Member Spotlight: Fatuma

Member Spotlight: Fatuma

No Longer Lonely – Acceptance and friendship at Vail Place have transformed Fatuma’s life

Before arriving at Vail Place in November 2017, Vail Place member Fatuma felt sicker and lonelier than she ever had before in her life. Diagnosed with schizophrenia, anxiety, and paranoia when she was only a teenager, Fatuma (now 38) had struggled with mental illness most of her life. “I had been seeing a psychologist for almost 16 years. But medication wasn’t helping me. I had no one close to me to share my problems with,” she said. “I didn’t know what to do.”

A Phone Call Changed Everything

With the help of her doctor and Hennepin County mental health professionals, Fatuma was directed to Vail Place. The first time she visited, however, she felt uncertain about whether she would fit in with the other members of the Clubhouse,  whose backgrounds and interests seemed different from her own.

A phone call from another Clubhouse member named Caitlin changed everything.

“I was having a bad, bad day,” Fatuma said. “Caitlin called me and said she wanted to check on me and see how I was. If people don’t come to the Clubhouse, they call to ask how you are. She told me they missed me.”

Having someone demonstrate that they cared and were concerned made all the difference.

“I hung up the phone. I didn’t have a car at that time, so I walked right to Cub Foods and bought a bus pass,” Fatuma said. “I took a bus to Vail Place the next day.”

‘Everybody at Vail Place Understands Me’

From that point on, Fatuma said her whole view on life was changed. “I fell in love with this place,” she said. “I’ve been welcomed. I don’t feel alone and I no longer feel different.”

The acceptance has transformed Fatuma, who was born in Somalia and came to Minnesota as a child. “My whole life, people have been judging me,” she said. “English is my second language, but no one cares at Vail Place.  Everyone understands me, and they really listen to me.”

The connection she feels with her friends at Vail Place is powerful. “We are so comfortable with each other, sometimes we don’t even have to talk,” Fatuma said. “But I have friends here who I talk to about things, like my paranoia, and they talk to me about their problems. We understand each other.”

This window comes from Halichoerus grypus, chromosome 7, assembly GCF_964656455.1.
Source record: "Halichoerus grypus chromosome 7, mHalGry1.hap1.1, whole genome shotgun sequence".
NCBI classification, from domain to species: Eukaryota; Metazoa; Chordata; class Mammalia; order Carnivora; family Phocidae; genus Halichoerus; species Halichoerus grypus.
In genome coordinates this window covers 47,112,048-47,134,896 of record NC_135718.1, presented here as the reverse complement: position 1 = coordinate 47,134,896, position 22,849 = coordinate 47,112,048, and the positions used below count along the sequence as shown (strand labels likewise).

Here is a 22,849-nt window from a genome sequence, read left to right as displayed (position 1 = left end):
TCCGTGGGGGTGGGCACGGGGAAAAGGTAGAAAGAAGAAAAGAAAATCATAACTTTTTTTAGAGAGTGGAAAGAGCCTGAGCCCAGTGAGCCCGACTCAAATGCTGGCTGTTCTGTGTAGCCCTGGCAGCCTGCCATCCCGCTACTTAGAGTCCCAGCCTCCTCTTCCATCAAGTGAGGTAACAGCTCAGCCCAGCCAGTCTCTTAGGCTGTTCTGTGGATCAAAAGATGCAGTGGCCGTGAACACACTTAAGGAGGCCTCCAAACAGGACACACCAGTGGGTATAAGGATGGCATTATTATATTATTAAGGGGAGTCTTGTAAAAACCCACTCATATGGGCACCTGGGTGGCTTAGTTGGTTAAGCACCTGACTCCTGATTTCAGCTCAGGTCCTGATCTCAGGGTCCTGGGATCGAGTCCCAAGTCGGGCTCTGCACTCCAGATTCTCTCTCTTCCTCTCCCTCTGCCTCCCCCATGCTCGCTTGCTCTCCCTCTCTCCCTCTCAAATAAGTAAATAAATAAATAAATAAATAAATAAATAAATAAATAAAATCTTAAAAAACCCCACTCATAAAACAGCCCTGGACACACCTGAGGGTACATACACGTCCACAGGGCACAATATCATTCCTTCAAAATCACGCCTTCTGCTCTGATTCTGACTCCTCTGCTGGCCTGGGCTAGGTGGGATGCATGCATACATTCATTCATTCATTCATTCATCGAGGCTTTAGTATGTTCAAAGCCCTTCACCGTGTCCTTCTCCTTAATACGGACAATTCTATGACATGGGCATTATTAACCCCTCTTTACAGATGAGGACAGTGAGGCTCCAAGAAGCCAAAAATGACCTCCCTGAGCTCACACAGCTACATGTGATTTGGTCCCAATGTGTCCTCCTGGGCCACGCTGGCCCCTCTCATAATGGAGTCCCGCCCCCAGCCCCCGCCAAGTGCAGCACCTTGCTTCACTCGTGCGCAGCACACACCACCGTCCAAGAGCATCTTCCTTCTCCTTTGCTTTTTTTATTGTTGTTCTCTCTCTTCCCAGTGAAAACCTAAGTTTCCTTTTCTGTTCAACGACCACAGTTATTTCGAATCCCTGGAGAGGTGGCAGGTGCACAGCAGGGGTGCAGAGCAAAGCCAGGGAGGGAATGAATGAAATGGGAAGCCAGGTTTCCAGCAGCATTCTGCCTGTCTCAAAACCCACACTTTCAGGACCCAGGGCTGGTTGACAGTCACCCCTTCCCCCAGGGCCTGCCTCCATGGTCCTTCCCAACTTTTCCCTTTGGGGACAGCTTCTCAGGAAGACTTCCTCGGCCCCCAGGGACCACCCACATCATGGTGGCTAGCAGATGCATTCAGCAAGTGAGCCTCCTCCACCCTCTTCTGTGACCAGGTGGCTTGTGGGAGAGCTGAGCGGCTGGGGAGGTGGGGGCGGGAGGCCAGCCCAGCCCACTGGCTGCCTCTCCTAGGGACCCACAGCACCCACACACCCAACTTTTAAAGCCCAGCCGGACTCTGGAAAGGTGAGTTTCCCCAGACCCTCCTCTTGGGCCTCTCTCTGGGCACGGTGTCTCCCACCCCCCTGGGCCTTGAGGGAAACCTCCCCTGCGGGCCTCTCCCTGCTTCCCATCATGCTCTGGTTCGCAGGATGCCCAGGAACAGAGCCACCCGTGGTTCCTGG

Since she’s been at Vail Place, Fatuma has completed a one-week course on the subject of mental illness, which taught her a lot about her challenges.

“There is no cure for mental illness, but there is a recovery. You can learn to live with it,” she said, adding that she received a certificate for completing the course.

A New Beginning

Vail Place was also instrumental in finding Fatuma a job as a part-time receptionist. Previously, she had worked in customer service for approximately 12 years.

“I started that job when I was very young. I love people, so I liked it. I worked with all women and they were like a family to me,” she explained.  But when Fatuma’s mental health challenges became severe, even that work atmosphere felt isolating. Her co-workers, while knowing she was sick, didn’t fully understand what she was going through and couldn’t offer the support she needed.

Today, Fatuma likes her new job and works about 16 hours a week. She is slowly finding that balance between challenging herself, while not pushing herself too much.  And every day, she comes to Vail Place.

Grateful in So Many Ways

Vail Place also offers opportunities for Clubhouse members to enjoy each other’s company in fun ways, which Fatuma said she really likes.

“We go to museums. We went to pick apples and pumpkins. I had never been to a place like that in my life,” she said. “In the winter, we went tubing—I never used to go outside in winter.”

In a variety of ways, Vail Place has changed Fatuma’s life. “I cannot explain how grateful I am,” she said, her voice breaking.

“I didn’t know what I was missing during all that time I was lonely and not socializing with people,” Fatuma added. “I would have come to Vail Place a long, long time ago if I knew how great it was. It is amazing.”